We know also that much traffic was taken to Millers Dale from elsewhere to be sorted. In the 1930s 6000 tons per annum of coal came in for domestic use, 1000 for Tideswell Gas Works and other quantities for the quarries, mills and lime kilns. With 35 shops and businesses also in Tideswell, a steady stream of general merchandise came in to the station amounting to 2 or 3 vans/open wagons daily. In addition the Cotton mills required delivery of raw materials and transport of finished goods amounting to 5 wagons/vans per week.

Mineral traffic included sand/gravel/tiles/slates for building purposes and the output of quarries at Carlton Hill (limestone) and Tideswell Dale (basalt) - Bill Hudson records 8 - 10 vehicles daily.

I assume that in addition there would have been the lime kiln sidings .... deliveries of coal for the ovens and the lime itself - if the yard is being worked from Buxton, might this also have come under the same working? or would it have all been done by the pick up goods. Interestingly, the limestone for the kilns is recorded as coming from the quarries directly above using hopper trucks (or tubs) on a narrow gauge track.

The Station Quarry appears to have been a separate enterprise to the kilns. Again, if the Yard was being serviced from Buxton, might these sidings not have been worked by the same engine?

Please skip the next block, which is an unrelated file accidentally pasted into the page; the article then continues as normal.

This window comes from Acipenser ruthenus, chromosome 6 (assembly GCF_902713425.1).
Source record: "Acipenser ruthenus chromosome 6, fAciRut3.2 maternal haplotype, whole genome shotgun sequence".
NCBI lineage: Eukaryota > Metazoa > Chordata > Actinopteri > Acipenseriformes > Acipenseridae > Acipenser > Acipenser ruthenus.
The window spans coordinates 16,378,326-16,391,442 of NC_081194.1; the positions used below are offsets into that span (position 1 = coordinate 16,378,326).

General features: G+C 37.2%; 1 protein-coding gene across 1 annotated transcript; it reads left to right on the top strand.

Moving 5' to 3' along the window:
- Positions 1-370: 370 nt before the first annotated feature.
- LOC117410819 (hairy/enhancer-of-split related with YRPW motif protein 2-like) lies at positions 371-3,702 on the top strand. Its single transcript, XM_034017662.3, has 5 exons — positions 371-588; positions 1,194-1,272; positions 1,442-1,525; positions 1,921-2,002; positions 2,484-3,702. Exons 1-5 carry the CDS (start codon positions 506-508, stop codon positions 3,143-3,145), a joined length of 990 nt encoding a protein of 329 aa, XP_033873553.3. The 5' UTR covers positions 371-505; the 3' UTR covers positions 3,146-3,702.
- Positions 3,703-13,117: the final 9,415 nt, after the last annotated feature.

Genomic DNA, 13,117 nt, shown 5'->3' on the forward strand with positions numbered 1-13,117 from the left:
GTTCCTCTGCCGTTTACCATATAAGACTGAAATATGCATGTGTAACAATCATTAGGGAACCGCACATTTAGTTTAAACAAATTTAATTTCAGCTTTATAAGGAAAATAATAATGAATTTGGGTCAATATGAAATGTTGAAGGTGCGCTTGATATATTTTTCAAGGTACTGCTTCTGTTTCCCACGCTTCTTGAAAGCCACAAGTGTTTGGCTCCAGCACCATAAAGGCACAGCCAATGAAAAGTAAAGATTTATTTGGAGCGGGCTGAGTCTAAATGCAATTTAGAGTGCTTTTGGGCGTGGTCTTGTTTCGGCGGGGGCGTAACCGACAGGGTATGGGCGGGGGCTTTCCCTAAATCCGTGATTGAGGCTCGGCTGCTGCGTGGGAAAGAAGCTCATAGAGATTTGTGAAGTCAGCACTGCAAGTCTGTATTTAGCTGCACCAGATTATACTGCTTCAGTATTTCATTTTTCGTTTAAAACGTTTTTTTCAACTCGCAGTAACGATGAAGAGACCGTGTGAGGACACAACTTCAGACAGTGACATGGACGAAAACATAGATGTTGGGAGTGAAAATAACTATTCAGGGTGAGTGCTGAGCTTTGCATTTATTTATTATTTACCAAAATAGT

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Re: Making a Start - The Peak District Midland / Monsal Dale pre 1903

Postby Armchair Modeller » Sat Sep 15, 2018 5:22 pm

As Noel said, a regular shunting engine would be shown in the WTT. It would have to come from Rowsley or Buxton, probably daily (Sundays excepted). More likely, a local goods would spend time shunting there. The WTT would show if a train spent a lot of time there. The operation of the private sidings and other special arrangements may be explained in the Appendix to the WTT - usually a separate publication.

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Re: Making a Start - The Peak District Midland / Monsal Dale pre 1903

Postby Le Corbusier » Sat Sep 15, 2018 6:04 pm

Armchair Modeller wrote:As Noel said, a regular shunting engine would be shown in the WTT. It would have to come from Rowsley or Buxton, probably daily (Sundays excepted). More likely, a local goods would spend time shunting there. The WTT would show if a train spent a lot of time there. The operation of the private sidings and other special arrangements may be explained in the Appendix to the WTT - usually a separate publication.

You will have to bear with me on this .... is WTT the working time table? If so is it this?

1902 timetables.pdf
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Re: Making a Start - The Peak District Midland / Monsal Dale pre 1903

Postby Armchair Modeller » Sat Sep 15, 2018 6:09 pm

Le Corbusier wrote:You will have to bear with me on this .... is WTT the working time table? If so is it this?

1902 timetables.pdf


Yes.

The Appendix to the WTT is probably a separate document.

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Re: Making a Start - The Peak District Midland / Monsal Dale pre 1903

Postby Noel » Sat Sep 15, 2018 7:31 pm

Armchair Modeller wrote:The Appendix to the WTT is probably a separate document.